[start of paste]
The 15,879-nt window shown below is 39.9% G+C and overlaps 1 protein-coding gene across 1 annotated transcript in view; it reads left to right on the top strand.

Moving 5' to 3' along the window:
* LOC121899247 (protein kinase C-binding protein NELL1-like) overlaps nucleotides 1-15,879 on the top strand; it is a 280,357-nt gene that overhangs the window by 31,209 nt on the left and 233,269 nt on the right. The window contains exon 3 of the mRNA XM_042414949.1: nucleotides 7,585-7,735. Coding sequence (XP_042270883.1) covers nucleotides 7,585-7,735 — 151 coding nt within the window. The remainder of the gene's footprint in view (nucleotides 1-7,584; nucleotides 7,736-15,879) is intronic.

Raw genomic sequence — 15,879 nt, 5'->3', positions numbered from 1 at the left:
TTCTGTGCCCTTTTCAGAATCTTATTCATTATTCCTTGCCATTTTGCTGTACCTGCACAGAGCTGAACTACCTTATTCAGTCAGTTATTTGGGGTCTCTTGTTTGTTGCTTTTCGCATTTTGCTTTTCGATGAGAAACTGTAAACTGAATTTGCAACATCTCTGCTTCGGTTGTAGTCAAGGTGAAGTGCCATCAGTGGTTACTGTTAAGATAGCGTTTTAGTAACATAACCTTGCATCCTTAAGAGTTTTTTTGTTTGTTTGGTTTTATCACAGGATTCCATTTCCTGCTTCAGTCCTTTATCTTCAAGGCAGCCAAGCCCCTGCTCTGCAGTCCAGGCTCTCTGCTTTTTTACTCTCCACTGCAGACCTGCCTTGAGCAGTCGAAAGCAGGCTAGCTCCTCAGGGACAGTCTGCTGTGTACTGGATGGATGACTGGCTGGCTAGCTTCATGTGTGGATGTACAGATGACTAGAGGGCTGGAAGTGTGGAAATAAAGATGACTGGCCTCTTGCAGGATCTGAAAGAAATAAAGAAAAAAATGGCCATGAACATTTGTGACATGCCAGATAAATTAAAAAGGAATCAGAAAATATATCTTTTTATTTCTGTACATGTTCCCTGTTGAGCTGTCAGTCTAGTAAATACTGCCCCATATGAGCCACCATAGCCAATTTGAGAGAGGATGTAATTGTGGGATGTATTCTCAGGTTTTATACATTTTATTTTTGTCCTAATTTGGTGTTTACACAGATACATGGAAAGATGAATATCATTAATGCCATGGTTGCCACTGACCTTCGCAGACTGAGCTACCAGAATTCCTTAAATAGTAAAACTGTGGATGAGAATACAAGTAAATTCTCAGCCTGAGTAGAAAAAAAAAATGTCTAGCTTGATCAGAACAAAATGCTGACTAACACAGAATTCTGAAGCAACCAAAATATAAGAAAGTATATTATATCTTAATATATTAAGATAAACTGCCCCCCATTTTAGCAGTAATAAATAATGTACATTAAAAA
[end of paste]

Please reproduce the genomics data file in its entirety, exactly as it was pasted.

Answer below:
The 15,879-nt window shown below is 39.9% G+C and overlaps 1 protein-coding gene across 1 annotated transcript in view; it reads left to right on the top strand.

Moving 5' to 3' along the window:
* LOC121899247 (protein kinase C-binding protein NELL1-like) overlaps nucleotides 1-15,879 on the top strand; it is a 280,357-nt gene that overhangs the window by 31,209 nt on the left and 233,269 nt on the right. The window contains exon 3 of the mRNA XM_042414949.1: nucleotides 7,585-7,735. Coding sequence (XP_042270883.1) covers nucleotides 7,585-7,735 — 151 coding nt within the window. The remainder of the gene's footprint in view (nucleotides 1-7,584; nucleotides 7,736-15,879) is intronic.

Raw genomic sequence — 15,879 nt, 5'->3', positions numbered from 1 at the left:
TTCTGTGCCCTTTTCAGAATCTTATTCATTATTCCTTGCCATTTTGCTGTACCTGCACAGAGCTGAACTACCTTATTCAGTCAGTTATTTGGGGTCTCTTGTTTGTTGCTTTTCGCATTTTGCTTTTCGATGAGAAACTGTAAACTGAATTTGCAACATCTCTGCTTCGGTTGTAGTCAAGGTGAAGTGCCATCAGTGGTTACTGTTAAGATAGCGTTTTAGTAACATAACCTTGCATCCTTAAGAGTTTTTTTGTTTGTTTGGTTTTATCACAGGATTCCATTTCCTGCTTCAGTCCTTTATCTTCAAGGCAGCCAAGCCCCTGCTCTGCAGTCCAGGCTCTCTGCTTTTTTACTCTCCACTGCAGACCTGCCTTGAGCAGTCGAAAGCAGGCTAGCTCCTCAGGGACAGTCTGCTGTGTACTGGATGGATGACTGGCTGGCTAGCTTCATGTGTGGATGTACAGATGACTAGAGGGCTGGAAGTGTGGAAATAAAGATGACTGGCCTCTTGCAGGATCTGAAAGAAATAAAGAAAAAAATGGCCATGAACATTTGTGACATGCCAGATAAATTAAAAAGGAATCAGAAAATATATCTTTTTATTTCTGTACATGTTCCCTGTTGAGCTGTCAGTCTAGTAAATACTGCCCCATATGAGCCACCATAGCCAATTTGAGAGAGGATGTAATTGTGGGATGTATTCTCAGGTTTTATACATTTTATTTTTGTCCTAATTTGGTGTTTACACAGATACATGGAAAGATGAATATCATTAATGCCATGGTTGCCACTGACCTTCGCAGACTGAGCTACCAGAATTCCTTAAATAGTAAAACTGTGGATGAGAATACAAGTAAATTCTCAGCCTGAGTAGAAAAAAAAAATGTCTAGCTTGATCAGAACAAAATGCTGACTAACACAGAATTCTGAAGCAACCAAAATATAAGAAAGTATATTATATCTTAATATATTAAGATAAACTGCCCCCCATTTTAGCAGTAATAAATAATGTACATTAAAAA